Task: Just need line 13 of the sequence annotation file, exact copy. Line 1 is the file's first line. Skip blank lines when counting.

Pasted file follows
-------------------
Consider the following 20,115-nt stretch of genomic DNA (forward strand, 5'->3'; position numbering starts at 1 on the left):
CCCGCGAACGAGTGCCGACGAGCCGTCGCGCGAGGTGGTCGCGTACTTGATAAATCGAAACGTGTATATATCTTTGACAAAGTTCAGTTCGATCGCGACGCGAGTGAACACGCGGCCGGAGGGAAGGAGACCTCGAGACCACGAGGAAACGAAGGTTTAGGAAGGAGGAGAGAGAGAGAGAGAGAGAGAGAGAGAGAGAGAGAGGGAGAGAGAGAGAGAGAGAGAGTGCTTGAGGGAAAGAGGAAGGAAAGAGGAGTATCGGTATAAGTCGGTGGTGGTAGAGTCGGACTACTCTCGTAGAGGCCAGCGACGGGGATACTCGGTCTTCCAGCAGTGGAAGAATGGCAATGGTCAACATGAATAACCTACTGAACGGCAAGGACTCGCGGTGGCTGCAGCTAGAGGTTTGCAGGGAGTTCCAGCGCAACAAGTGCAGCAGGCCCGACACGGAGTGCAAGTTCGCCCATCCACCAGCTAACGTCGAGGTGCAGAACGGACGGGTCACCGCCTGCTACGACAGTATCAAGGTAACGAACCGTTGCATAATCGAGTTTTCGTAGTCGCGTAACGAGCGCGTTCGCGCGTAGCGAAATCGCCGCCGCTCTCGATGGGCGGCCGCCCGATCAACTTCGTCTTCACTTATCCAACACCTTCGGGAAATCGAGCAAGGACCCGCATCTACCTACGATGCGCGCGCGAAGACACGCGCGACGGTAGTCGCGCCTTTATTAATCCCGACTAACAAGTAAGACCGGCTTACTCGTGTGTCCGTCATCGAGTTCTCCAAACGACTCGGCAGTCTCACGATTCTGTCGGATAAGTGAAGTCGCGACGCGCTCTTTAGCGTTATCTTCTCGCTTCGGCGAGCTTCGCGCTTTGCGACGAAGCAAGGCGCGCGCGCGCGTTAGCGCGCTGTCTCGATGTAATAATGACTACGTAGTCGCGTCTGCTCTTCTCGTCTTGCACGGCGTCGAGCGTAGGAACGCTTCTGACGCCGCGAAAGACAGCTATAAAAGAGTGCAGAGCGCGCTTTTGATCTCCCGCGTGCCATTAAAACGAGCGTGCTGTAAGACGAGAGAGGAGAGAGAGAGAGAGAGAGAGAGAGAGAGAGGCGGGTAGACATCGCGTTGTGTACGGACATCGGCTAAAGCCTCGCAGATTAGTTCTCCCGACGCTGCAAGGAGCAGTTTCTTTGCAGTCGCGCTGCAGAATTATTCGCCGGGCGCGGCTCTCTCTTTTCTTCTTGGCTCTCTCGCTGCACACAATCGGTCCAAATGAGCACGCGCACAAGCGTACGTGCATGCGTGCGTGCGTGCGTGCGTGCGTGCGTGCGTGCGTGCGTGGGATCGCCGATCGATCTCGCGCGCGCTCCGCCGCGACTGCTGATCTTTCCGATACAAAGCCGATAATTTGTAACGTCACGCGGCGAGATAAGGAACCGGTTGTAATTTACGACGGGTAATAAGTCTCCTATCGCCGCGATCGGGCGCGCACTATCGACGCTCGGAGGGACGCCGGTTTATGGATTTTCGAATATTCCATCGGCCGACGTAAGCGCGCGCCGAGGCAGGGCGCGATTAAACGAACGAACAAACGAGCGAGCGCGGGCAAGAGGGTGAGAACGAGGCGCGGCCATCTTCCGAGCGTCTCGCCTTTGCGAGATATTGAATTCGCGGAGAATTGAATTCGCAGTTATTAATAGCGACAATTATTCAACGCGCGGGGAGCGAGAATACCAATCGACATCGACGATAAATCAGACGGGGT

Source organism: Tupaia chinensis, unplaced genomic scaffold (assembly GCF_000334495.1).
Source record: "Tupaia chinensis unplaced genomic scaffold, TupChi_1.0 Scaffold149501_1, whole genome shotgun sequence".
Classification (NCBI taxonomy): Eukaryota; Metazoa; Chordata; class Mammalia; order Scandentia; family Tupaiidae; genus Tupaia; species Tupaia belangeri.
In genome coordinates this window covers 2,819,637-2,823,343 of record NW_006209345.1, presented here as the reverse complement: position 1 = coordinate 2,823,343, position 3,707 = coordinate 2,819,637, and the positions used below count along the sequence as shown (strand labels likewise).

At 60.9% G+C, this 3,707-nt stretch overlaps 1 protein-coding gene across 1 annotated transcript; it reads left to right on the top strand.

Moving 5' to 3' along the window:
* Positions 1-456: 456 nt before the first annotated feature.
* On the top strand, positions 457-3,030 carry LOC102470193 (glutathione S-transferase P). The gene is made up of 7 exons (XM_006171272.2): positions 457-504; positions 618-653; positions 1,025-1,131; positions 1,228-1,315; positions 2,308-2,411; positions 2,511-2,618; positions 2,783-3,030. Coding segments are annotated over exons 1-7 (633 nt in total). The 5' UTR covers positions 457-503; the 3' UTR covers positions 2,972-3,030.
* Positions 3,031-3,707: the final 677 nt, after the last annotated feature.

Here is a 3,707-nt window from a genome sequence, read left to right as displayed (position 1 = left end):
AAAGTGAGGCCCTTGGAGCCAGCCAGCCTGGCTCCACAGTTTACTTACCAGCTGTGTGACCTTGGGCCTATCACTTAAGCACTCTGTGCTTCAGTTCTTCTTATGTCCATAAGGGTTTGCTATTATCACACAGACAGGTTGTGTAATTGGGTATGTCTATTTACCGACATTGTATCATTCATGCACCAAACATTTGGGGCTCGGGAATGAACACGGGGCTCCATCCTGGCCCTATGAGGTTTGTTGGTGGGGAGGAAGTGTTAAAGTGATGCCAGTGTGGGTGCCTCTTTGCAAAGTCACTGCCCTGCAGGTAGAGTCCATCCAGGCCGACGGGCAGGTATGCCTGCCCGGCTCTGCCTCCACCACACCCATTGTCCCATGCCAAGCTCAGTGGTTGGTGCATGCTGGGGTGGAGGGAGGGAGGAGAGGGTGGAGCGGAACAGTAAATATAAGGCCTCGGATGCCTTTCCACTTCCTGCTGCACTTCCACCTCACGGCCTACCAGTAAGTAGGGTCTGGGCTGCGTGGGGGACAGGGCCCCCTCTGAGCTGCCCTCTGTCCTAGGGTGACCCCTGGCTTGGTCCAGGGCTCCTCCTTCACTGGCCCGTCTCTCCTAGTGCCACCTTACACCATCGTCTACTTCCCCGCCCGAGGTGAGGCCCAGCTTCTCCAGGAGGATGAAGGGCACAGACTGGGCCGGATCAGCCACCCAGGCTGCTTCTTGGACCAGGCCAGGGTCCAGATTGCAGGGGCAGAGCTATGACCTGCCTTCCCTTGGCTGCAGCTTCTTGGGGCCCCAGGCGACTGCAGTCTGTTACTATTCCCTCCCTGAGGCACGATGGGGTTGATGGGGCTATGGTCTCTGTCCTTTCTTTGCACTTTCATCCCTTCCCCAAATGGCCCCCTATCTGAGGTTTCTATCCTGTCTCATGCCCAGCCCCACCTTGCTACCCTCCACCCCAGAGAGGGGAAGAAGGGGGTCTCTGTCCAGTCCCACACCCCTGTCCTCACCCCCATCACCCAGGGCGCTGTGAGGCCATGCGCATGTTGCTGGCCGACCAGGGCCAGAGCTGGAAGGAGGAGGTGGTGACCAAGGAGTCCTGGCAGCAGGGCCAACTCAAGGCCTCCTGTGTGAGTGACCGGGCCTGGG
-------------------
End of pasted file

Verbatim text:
AAAGTGAGGCCCTTGGAGCCAGCCAGCCTGGCTCCACAGTTTACTTACCAGCTGTGTGACCTTGGGCCTATCACTTAAGCACTCTGTGCTTCAGTTCTTCTTATGTCCATAAGGGTTTGCTATTATCACACAGACAGGTTGTGTAATTGGGTATGTCTATTTACCGACATTGTATCATTCATGCACCAAACATTTGGGGCTCGGGAATGAACACGGGGCTCCATCCTGGCCCTATGAGGTTTGTTGGTGGGGAGGAAGTGTTAAAGTGATGCCAGTGTGGGTGCCTCTTTGCAAAGTCACTGCCCTGCAGGTAGAGTCCATCCAGGCCGACGGGCAGGTATGCCTGCCCGGCTCTGCCTCCACCACACCCATTGTCCCATGCCAAGCTCAGTGGTTGGTGCATGCTGGGGTGGAGGGAGGGAGGAGAGGGTGGAGCGGAACAGTAAATATAAGGCCTCGGATGCCTTTCCACTTCCTGCTGCACTTCCACCTCACGGCCTACCAGTAAGTAGGGTCTGGGCTGCGTGGGGGACAGGGCCCCCTCTGAGCTGCCCTCTGTCCTAGGGTGACCCCTGGCTTGGTCCAGGGCTCCTCCTTCACTGGCCCGTCTCTCCTAGTGCCACCTTACACCATCGTCTACTTCCCCGCCCGAGGTGAGGCCCAGCTTCTCCAGGAGGATGAAGGGCACAGACTGGGCCGGATCAGCCACCCAGGCTGCTTCTTGGACCAGGCCAGGGTCCAGATTGCAGGGGCAGAGCTATGACCTGCCTTCCCTTGGCTGCAGCTTCTTGGGGCCCCAGGCGACTGCAGTCTGTTACTATTCCCTCCCTGAGGCACGATGGGGTTGATGGGGCTATGGTCTCTGTCCTTTCTTTGCACTTTCATCCCTTCCCCAAATGGCCCCCTATCTGAGGTTTCTATCCTGTCTCATGCCCAGCCCCACCTTGCTACCCTCCACCCCAGAGAGGGGAAGAAGGGGGTCTCTGTCCAGTCCCACACCCCTGTCCTCACCCCCATCACCCAGGGCGCTGTGAGGCCATGCGCATGTTGCTGGCCGACCAGGGCCAGAGCTGGAAGGAGGAGGTGGTGACCAAGGAGTCCTGGCAGCAGGGCCAACTCAAGGCCTCCTGTGTGAGTGACCGGGCCTGGG